thrown away**. That's a sign that you are not using the power
of this scope as it was meant to be used.

Or to put it more simply, if you want to look at the Pleiades Cluster in its entirety, get a smaller scope.

Let's take a look at how this works out for my other scope, a 90mm f/13.9 ETX.

The minimum magnification is D_{O} ÷ 7 = 90 ÷ 7 =
13.

Gee, it seems like for a telescope that's less than awesome, especially since my 10x50 binoculars just about match that in magnification.

Well, then, let's look at the maximum eyepiece focal length for this
scope. f_{e-max} = 7 × f_{R} = 7 × 13.9 =
97.3mm.

**Jumpin' Jehosephat!** I don't think I could even *find*
an eyepiece with a focal length like that.
(That's right, try as you might you won't find an eyepiece that
big.) So what happens when I get an impossibly big answer?

Well then, a surface brightness of 100% is simply impossible with that scope. Pick the longest focal length eyepiece you can find for the scope, in this case probably 40mm, and calculate the resulting surface brightness as explained on the Surface Brightness page.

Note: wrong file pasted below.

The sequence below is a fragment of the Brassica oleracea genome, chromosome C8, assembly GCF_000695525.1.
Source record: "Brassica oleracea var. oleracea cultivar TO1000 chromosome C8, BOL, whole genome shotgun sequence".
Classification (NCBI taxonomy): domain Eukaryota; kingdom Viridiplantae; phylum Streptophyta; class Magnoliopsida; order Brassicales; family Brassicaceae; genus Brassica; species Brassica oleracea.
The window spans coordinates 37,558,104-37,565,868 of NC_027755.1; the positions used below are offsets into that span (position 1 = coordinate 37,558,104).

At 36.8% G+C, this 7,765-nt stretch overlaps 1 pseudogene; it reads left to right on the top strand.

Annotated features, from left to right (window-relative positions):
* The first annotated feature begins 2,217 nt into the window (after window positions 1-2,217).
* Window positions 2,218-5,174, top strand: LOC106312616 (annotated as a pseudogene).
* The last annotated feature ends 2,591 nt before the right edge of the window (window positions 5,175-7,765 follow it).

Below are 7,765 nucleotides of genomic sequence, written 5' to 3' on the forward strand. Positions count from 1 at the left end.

In the exit pupil diagram above, you might notice that the exit
pupil is positioned at a distance of f_{e} from the eyepiece
lens. The distance from the eyepiece to the exit pupil is called
the "eye relief", and it shows how close your eye has to be to the
eyepiece in order to see the entire image. This can be important
when you're observing, especially for those of us who wear glasses.

In theory with only a single simple lens for an eyepiece, this
actually is positioned at a distance ever so slightly longer than
f_{e}. However real eyepieces have multiple elements,
notably a field lens that widens the apparent field of view of the
eyepiece. This field lens also causes a shortening of the eye
relief, so that for typical eyepieces the eye relief is somewhere
around 70-80% of the focal length.

The eye relief is __highly__ dependent on the specific eyepiece
design, and can range from 10 to 90% of focal length, or, in the
higher-end eyepieces, might be fixed at 12 or 20 mm. The precise
value can only be known for certain from the manufacturer’s
specifications.

Three points to remember about the eye relief, though:

- with short focal length eyepieces, you'll have to get close to see the whole image, conversely,
- with longer focal length eyepieces, you can see the whole image from a bit farther back, and
- for most common eyepieces, 70-80% of the focal length is a fairly good guess for the eye relief.

Back to Telescope Equations Home Page

*Your questions and comments regarding this page are welcome.
You can e-mail Randy Culp for inquiries,
suggestions, new ideas or just to chat.
Updated 12 May 2019 *